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Subject: Math Trade Moderators Guide (Last Update July 27, 2007) rss

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[NOTE: This is a living document, as such it will change from time to time. New text is in green.]

So you want to run a math trade do you? Well here are some things to consider.

First and foremost, THERE IS NO INCENTIVE TO RUNNING A MATH TRADE. You will be derided, your judgments will be criticized, and you are expected to be mistake free. (This isn't true of most of the participants, but it will happen).
Running a math trade is like running a game store, sure it sounds like something fun to do, but there is a lot of work to make it happen. Running a math trade is usually a thankless job, rewarded by only a dozen or so geekgold. If you are doing this for the tips, let me suggest you write a really good review or upload a few pictures.

Now let me suggest that you participate in several math trades before moderating one. You can learn from the experiences of others what makes for an enjoyable math trade. Hopefully, these trades offer the ability to "play at home" and you should participate in that. (I'll get into what "play at home" is later). If you do not understand the terms I'm using below, then I strongly suggest you participate in a few math trades before trying to run one.

Moderating a math trade takes time. How much time depends on your rules. But you are looking at several hours minimum and possibly much, much more.

So speaking of rules lets look at the various things you have to consider.

First the time frame.

You need to define a clear timeline for when games can be added, when sweeteners can be added, when the summary will be posted, when want lists are due, and when the final results will be posted. If your timeline is to short, you may not have much participation, if your timeline is to long and you may face a lot of complaining. The consensus seems to be that 7 to 8 days is the optimum time frame for the entire trade. That gives everyone four to five days to add games, two days to submit want lists, and a day or two to run the trade tool of your choice. In addition make sure that you are available for a few days following the trade to help resolve any disputes. Like I said, mistakes will happen and it is your job as the moderator to resolve them.

Now that you know how long to run the trade look at when those dates will fall. Weekends are bad for submitting want lists since most people will be out doing things, the same goes for holidays. Everything else can span a weekend or holiday without inconveniencing your traders.

Now that we have a time frame, you need to consider what you are allowing into your trade. Is this going to be a trade for a specific genre? Specific ratings cut off? Specific areas/countries/events? Are duplicates allowed or restricted? Do these rules apply to just the base game or do they apply to the sweeteners as well? You need to spell this out CLEARLY. The more restrictions you add the more you will have to moderate the list and potentially the smaller your trade will be. The easiest trade to run is a "No-Limit" math trade.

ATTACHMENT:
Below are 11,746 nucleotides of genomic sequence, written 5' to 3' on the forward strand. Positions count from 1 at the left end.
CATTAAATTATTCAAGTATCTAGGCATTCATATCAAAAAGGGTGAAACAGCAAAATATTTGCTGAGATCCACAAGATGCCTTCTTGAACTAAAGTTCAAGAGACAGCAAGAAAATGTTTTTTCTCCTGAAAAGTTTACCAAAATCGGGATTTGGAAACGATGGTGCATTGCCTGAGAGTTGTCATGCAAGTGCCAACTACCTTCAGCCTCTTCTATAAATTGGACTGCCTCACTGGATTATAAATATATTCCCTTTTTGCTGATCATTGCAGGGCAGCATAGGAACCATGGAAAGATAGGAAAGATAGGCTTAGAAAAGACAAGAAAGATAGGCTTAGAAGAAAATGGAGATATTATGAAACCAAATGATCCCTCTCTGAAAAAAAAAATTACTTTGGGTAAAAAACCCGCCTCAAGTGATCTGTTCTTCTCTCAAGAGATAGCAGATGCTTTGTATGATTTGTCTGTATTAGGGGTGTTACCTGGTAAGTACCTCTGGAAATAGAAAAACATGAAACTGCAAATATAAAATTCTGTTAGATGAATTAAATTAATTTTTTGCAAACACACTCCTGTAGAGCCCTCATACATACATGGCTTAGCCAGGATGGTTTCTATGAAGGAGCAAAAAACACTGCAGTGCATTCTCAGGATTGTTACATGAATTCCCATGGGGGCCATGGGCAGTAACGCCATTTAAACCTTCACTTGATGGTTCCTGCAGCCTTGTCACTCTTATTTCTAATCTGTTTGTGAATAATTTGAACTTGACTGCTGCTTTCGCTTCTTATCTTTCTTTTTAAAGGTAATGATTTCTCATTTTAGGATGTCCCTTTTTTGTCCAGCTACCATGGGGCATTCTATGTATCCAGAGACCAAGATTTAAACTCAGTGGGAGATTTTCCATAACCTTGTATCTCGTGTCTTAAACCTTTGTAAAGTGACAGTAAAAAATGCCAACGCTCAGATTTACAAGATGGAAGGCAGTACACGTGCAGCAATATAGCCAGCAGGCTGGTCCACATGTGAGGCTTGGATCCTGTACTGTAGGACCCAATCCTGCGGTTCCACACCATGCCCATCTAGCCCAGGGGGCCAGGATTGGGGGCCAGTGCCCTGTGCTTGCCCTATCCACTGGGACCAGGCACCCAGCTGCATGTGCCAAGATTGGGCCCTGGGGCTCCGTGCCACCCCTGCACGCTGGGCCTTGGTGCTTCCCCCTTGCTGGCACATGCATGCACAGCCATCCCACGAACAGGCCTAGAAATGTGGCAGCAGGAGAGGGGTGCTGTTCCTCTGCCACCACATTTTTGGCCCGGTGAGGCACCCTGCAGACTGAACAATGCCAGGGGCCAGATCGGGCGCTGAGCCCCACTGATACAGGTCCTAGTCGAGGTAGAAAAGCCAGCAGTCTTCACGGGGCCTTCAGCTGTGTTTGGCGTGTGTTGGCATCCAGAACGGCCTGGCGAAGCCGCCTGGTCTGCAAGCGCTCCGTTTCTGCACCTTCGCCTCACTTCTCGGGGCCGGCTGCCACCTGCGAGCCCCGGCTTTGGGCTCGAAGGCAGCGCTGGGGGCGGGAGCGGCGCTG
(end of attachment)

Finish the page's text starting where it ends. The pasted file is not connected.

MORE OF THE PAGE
Next you have to consider if you want to have any caps on your math trade. Some of these caps are artificial and others are limitations of the trade tool you choose. (ie: TradeGenie can handle 499 games and up 60 wants per person, TradeResolver and GenetiTrade have no limits.) Past math trades have limited the number of games to less than the tools limits to make it easier on the moderator. You can also limit the number of games that each person can add, and/or limit the number of duplicates for each game. Again, the more limits you put in place the more you will have to moderate the list. In general I feel that unless you have access to tools that will make moderation of a trade easier, you should cap the number of games on the list to a small, but reasonable number (like 250 or 300).

To finish of the creation of you first math trade, you need to spell out all the mundane and special rules. Here are the rules I commonly use:

d10-1 - You must accurately describe your games condition, language, etc.
d10-2 - Traders from all countries are allowed. Specify your restrictions on shipping in your listing. Be prepared to have those same restrictions applied to you. If you specify a dollar amount it is your responsibility to try to stay under that dollar amount (flat rate boxes and parcel post are acceptible options). If you go over that amount, when a cheaper shipping method is available, and without consent of the person you are sending to, then it is your mistake and you must eat the difference in costs.
d10-3 - You MUST ship your game within a few days of accepting the trade offer, unless you have made prior arrangements with your recipient.
d10-4 - You must submit a want list for each game you are offering. If you don't want to trade, submit a blank list.
d10-5 - I reserve the right to remove games from the list for whatever reason. If you are on the bad traders list, your games will be removed.
d10-6 - I will use GenetiTrade.
d10-7 - I will allow play at home, result sets that are equal in size will be selected based on the lowest ascii value of the verification code.
d10-8 - You are responsible for knowing these rules, violation of the rules may result in disqualification from this trade and future trades.

You can have different rules, additional rules, fewer rules, etc.